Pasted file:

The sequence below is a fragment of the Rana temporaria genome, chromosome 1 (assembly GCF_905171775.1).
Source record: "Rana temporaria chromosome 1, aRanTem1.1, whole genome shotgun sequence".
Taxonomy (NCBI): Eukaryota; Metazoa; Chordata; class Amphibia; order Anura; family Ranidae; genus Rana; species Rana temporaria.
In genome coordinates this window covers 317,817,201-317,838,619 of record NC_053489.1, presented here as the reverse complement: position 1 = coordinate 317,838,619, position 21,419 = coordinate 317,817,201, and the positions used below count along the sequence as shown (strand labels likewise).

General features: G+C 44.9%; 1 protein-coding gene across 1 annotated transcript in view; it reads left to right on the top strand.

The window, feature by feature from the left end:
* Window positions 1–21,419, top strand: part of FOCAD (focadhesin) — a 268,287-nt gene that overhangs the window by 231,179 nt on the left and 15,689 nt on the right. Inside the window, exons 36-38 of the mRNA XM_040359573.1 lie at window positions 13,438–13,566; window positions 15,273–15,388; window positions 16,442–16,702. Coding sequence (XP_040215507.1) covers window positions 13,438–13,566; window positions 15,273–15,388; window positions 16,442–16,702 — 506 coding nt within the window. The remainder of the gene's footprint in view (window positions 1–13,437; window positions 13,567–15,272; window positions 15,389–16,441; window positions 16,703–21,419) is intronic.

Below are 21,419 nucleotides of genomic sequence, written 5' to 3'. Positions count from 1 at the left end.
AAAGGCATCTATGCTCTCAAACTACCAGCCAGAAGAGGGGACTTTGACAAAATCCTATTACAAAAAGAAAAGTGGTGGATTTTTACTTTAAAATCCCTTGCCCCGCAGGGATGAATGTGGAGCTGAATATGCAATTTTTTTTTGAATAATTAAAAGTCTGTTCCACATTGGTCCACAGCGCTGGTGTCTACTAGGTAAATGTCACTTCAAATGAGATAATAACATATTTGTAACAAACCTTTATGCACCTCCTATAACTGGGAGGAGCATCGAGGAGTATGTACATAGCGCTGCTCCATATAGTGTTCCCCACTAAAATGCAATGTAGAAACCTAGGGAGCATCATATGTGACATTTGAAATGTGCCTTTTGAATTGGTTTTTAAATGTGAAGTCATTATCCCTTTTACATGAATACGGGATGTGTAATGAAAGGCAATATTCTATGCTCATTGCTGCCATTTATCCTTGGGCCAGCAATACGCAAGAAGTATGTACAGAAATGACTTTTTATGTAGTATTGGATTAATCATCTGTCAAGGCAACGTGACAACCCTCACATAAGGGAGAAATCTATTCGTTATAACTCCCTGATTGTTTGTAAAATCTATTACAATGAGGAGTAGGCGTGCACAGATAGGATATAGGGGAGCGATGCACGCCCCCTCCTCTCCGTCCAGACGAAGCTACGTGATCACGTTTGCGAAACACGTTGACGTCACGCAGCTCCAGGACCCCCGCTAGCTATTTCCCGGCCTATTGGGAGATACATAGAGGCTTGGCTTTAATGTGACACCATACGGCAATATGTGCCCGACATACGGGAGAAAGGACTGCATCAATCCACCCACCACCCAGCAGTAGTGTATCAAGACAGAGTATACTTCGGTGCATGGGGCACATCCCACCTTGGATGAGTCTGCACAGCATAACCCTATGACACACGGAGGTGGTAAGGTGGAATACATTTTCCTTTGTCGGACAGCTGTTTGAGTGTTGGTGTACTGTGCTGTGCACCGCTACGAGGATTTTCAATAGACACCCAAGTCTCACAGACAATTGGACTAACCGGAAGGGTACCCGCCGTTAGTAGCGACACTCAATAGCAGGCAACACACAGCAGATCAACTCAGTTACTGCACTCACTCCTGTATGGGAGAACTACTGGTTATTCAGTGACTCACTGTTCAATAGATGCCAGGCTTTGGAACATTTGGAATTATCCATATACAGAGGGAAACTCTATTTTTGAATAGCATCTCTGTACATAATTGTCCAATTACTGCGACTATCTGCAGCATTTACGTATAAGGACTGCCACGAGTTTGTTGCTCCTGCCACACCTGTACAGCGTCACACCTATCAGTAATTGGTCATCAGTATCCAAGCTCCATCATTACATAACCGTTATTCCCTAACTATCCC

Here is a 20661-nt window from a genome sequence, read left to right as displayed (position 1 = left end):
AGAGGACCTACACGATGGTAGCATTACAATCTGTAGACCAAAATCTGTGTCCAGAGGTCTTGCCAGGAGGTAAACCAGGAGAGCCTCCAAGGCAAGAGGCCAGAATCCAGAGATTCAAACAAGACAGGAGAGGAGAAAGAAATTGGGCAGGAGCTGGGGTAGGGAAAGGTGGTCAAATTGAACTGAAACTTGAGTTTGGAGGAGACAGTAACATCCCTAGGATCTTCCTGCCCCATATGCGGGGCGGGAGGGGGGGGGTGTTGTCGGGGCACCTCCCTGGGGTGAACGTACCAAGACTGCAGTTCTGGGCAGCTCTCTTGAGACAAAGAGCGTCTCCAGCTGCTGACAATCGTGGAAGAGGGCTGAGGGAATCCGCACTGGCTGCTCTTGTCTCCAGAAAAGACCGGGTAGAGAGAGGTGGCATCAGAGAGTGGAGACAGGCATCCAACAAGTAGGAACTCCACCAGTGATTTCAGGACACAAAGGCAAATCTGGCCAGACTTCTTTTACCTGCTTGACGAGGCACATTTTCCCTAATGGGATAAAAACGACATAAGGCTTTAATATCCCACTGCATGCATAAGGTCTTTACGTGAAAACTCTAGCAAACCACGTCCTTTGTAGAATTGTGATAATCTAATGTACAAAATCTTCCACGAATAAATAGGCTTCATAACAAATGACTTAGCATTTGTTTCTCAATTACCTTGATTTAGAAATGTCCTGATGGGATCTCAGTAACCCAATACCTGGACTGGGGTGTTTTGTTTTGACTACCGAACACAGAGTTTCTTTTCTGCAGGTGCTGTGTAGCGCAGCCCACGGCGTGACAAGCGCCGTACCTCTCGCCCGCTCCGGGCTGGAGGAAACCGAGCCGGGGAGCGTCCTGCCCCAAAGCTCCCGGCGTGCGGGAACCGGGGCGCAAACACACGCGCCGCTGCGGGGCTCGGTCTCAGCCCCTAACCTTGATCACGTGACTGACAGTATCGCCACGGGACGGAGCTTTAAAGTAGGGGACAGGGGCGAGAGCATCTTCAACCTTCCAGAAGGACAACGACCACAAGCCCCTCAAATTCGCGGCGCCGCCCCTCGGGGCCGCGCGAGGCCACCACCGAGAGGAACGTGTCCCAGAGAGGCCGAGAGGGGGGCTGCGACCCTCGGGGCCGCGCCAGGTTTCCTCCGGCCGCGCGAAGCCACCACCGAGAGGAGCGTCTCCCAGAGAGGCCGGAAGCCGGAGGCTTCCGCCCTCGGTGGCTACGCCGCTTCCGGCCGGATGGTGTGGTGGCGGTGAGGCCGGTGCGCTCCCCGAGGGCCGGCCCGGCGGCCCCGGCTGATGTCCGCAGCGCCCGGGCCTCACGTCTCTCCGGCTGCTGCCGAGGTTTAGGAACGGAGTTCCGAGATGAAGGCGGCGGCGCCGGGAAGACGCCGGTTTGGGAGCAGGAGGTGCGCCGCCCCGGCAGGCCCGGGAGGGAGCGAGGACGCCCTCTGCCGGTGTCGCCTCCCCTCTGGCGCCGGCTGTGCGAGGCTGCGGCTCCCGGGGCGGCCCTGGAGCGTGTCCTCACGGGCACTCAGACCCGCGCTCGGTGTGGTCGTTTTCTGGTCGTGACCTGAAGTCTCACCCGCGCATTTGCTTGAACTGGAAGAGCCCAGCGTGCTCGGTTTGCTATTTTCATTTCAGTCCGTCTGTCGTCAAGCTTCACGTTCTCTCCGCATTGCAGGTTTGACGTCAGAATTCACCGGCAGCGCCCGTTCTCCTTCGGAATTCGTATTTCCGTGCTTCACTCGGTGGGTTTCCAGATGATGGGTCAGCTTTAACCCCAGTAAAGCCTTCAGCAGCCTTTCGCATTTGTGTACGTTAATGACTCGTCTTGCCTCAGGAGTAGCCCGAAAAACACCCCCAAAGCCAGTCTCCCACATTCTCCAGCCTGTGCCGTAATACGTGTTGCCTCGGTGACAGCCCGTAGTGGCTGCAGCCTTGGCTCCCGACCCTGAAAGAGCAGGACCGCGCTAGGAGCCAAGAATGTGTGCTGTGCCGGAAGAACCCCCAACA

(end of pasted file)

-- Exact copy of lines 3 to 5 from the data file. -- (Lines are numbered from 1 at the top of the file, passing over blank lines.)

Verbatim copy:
Taxonomy (NCBI): Eukaryota; Metazoa; Chordata; class Amphibia; order Anura; family Ranidae; genus Rana; species Rana temporaria.
In genome coordinates this window covers 317,817,201-317,838,619 of record NC_053489.1, presented here as the reverse complement: position 1 = coordinate 317,838,619, position 21,419 = coordinate 317,817,201, and the positions used below count along the sequence as shown (strand labels likewise).

General features: G+C 44.9%; 1 protein-coding gene across 1 annotated transcript in view; it reads left to right on the top strand.